Welcome to another week of feminist web surfing! In Weekend Links we gather a set of the most engaging journalism, prose, poetry, art, and Interweb images or memes we have come across. We hope with this small curation of links to illuminate the work of the prolific and active feminist blogosphere.
This Week’s Feature: Katie Couric, Laverne Cox & Cis Privilege
On her show this week, Katie Couric asked model Carmen Carrera and Laverne Cox about the status of their genitalia. Both were understandably made uncomfortable by a cis woman asking such an invasive question on national television. Carrera refused to answer the question while Cox responded to it as if she had The National Transgender Discrimination Survey memorized like a Yeats poem, with eloquence and poise despite the rudeness of the question. Janet Mock also wrote an op-ed, “I’m a Trans Woman, But Stop Asking Me About My Genitalia,” in solidarity with the #girlslikeus.
We view transgender bodies to be within the public domain, yet simultaneously they are rendered abject for their trans identity – a damaging double standard for trans people – often becoming the object of violence and injustice after (forced) disclosure. Katie Couric imperfectly but admirably responded, apologizing for her intrusive, ignorant and inappropriate question.
Links We Like
Read the whole speech that Ray Kelly was supposed to give at Brown. [Brown Political Review]
The U.S. government could spend the same amount it does not subsidizing college education on making public education free. [Think Progress]
Talking about white privilege and intersectionality as a white person in poverty. [Occupy Wall Street]
Senator Bernie Sanders may run for president to fight against American oligopoly, wealth inequality and climate change. [Common Dreams]
The Colored Fountain makes a list of the top 10 things done by white feminists in 2013 that inhibited unity with feminists of color. [The Colored Fountain]
On Ani DiFranco, white obliviousness & historical (mis)recognition. & you cannot “reclaim” an oppression you did not face (or the range of white apologism.) [Tim Wise]
International trans* women of color gather. [International Trans Women of Color Gathering]
The female face of poverty. [The Atlantic]
Cece McDonald has been released !!! [Feministing]
The football industry is ‘toxic’ for gay people. [BBC]
What Melissa Harris-Perry really said about transracial adoption. & “I am reminded that our fiercest critics can be our best teachers.” [The Nation]
All-male congressional committee convenes to discuss far-reaching abortion restrictions. [Think Progress]
Sisters Chloe and Halle cover Beyonce’s “Pretty Hurts” from the new album almost better than Queen B herself.
4 Things I learned about freedom from an uber-strict prep school. [Kosher Adobo]
Girls are less stigmatized as China eases it’s one-child-per-family policy. [The Daily Beast]
Meryl Streep slams Walt Disney & reminds us that the world’s best actress is also a feminist. [Vanity Fair]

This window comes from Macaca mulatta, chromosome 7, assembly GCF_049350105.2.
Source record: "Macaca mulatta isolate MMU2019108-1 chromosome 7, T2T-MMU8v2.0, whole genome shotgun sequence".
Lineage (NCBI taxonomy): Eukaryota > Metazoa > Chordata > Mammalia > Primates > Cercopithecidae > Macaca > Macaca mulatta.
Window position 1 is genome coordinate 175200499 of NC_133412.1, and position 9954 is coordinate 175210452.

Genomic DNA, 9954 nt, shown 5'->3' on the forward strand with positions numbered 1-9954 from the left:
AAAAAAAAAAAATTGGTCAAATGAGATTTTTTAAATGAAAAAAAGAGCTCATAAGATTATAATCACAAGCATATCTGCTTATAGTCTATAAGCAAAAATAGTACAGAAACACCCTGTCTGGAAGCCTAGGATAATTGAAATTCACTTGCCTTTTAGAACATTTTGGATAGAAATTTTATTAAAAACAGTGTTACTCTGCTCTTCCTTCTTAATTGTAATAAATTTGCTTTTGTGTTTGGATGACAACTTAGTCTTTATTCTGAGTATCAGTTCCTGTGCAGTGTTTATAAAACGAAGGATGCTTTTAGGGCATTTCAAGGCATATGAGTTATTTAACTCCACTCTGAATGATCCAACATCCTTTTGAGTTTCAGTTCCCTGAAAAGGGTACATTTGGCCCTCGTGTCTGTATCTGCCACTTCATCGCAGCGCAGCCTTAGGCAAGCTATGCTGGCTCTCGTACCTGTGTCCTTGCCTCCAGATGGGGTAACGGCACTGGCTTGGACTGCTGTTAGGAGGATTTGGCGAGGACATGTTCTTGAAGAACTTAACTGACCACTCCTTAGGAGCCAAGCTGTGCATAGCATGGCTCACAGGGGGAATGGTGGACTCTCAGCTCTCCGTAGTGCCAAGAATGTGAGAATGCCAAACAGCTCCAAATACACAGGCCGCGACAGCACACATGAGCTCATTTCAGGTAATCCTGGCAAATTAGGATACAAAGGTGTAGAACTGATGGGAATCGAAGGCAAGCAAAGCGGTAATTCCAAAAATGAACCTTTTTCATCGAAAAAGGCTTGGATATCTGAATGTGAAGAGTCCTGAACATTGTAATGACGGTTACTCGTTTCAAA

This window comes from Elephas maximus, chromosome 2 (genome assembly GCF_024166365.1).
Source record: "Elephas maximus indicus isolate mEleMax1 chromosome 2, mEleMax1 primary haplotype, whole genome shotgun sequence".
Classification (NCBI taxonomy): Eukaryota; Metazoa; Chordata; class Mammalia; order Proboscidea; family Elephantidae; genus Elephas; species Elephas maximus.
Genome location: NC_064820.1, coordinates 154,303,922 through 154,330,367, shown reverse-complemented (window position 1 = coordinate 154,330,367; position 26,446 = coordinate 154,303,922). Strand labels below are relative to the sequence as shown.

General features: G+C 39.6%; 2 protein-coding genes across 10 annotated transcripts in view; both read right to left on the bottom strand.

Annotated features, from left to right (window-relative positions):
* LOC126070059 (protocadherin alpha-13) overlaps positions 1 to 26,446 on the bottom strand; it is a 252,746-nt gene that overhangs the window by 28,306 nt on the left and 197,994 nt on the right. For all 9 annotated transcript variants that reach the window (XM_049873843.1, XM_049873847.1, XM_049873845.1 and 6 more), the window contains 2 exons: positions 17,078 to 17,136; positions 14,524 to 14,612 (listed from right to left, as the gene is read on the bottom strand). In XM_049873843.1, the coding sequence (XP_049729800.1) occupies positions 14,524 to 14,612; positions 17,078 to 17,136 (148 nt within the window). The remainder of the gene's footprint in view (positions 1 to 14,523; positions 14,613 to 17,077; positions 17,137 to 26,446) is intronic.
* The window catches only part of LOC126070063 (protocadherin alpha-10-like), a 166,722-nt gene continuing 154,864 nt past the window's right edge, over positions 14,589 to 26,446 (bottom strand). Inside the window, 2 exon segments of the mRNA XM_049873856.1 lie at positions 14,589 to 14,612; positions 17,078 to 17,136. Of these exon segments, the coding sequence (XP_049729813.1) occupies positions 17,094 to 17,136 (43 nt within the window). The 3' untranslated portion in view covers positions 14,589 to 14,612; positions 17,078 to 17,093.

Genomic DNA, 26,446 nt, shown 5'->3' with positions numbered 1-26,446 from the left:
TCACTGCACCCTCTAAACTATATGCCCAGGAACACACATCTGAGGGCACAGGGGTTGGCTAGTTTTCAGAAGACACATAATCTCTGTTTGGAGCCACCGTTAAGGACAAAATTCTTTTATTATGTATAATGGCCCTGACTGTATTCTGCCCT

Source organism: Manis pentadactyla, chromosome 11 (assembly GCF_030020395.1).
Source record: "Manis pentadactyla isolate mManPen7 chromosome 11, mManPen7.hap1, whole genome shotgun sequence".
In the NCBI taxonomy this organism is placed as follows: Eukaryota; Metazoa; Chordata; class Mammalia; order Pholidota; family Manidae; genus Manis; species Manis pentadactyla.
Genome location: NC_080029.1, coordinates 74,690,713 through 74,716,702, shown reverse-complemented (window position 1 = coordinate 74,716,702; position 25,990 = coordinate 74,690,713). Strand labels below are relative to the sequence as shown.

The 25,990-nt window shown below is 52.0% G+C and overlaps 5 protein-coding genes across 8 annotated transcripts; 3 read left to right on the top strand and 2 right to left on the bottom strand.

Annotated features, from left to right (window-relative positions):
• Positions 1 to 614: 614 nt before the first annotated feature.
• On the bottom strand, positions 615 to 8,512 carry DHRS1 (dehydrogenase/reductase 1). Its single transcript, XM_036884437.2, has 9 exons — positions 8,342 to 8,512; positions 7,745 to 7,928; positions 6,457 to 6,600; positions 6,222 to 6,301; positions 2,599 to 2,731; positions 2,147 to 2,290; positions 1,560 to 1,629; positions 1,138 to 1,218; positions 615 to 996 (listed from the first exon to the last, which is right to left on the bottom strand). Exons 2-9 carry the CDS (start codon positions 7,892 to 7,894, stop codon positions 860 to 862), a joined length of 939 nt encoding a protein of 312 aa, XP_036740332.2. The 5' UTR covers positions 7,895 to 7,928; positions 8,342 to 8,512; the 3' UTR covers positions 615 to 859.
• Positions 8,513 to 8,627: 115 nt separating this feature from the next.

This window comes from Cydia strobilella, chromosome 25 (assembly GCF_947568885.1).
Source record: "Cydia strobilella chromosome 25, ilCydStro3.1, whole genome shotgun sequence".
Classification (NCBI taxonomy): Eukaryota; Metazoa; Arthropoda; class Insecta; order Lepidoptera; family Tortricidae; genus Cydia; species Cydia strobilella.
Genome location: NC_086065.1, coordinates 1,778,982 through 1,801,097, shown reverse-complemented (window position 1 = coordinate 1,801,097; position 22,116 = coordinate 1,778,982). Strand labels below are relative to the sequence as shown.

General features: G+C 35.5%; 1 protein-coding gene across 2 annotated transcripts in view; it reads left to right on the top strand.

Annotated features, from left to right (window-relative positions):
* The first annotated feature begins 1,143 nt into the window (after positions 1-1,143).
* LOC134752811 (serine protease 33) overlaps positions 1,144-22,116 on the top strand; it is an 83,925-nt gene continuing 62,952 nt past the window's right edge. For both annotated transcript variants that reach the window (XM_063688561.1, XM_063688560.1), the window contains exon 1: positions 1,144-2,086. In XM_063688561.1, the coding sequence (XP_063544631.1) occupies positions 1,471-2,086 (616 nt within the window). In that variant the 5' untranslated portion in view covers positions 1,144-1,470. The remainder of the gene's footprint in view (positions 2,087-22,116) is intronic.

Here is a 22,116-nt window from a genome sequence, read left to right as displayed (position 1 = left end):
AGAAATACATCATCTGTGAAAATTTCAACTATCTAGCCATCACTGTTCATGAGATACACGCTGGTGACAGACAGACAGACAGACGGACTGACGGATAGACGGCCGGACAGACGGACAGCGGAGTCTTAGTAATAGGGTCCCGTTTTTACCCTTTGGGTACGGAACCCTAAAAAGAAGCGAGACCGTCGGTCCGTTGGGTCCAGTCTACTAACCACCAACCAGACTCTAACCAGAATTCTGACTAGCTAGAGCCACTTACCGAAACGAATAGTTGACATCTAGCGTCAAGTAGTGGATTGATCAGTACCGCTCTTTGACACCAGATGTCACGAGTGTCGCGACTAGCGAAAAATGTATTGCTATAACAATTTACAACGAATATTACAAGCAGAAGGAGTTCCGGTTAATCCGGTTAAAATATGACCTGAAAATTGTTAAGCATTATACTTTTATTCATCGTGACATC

How to tax and regulate marijuana. [The Economist]
I’m a trans woman and I don’t want to be “one of the good ones.” [Autostraddle]
Why is it so important to extend unemployment benefits in America? The White House sent this out, so you know it’s damn important. [WhiteHouse.gov]
A Pakistani boy tackles a suicide bomber, yet doesn’t receive the same attention as Malala (why? a combination of transnational racism & islamophobia.) [BBC]
Jada-Pinkett Smith criticizes “the war on men through the degradation of women.” #sexismimpactseveryone [Sinuous Magazine]
Events To Go To
Arts Editor Jennifer Avery has curated a show, “More Beautiful For Having Been Broken”, in List Gallery 1st Floor, starting January 18th, and will feature Brown and RISD students. The opening will feature works by Nafis White, Todd Stong, Garcia Sinclair, Gina Roberti, Christina Goldie Poblador, Claudia Norton, Shelly Gresko, Doreen Garner, Mary Craig, Cait S. Cannon, Adam Bouche, Jennifer Avery and Robert Sandler. Check out the Facebook event !
Videos of the Week
Recently passed poet laureate, Amiri Baraka, reads his controversial 9/11 poem, “Somebody Blew Up America.”
A performance artist, Jacqueline Traides, has undergone the same procedures used in cosmetic animal testing in order to urge the European Union and the world to put an end to the unnecessary torture and deaths of millions of animals.
How Do You Define Yourself by Lizzie Velasquez discusses surviving and thriving despite medicalism, lookism, ableism and the inhumanity of saying “you’re so ugly, you should just kill yourself.”
Quote of the Week
Despite his outright sexism and homophobia, the voice of LeRoi Jones (Amiri Baraka) will continue to echo in our institutional memory as one of the most radical, revolutionary poet-activists. We mourn his passing this week and celebrate his words through passing along the following poem from his earlier work.
Preface to a Twenty Volume Suicide Note
by Amiri Baraka (October 7, 1934 – January 9, 2014)
Lately, I’ve become accustomed to the way
The ground opens up and envelopes me
Each time I go out to walk the dog.
Or the broad edged silly music the wind
Makes when I run for a bus…
Things have come to that.
And now, each night I count the stars.
And each night I get the same number.
And when they will not come to be counted,
I count the holes they leave.
Nobody sings anymore.
And then last night I tiptoed up
To my daughter’s room and heard her
Talking to someone, and when I opened
The door, there was no one there…
Only she on her knees, peeking into
Her own clasped hands
Internet Images FTW
All Images via Google Images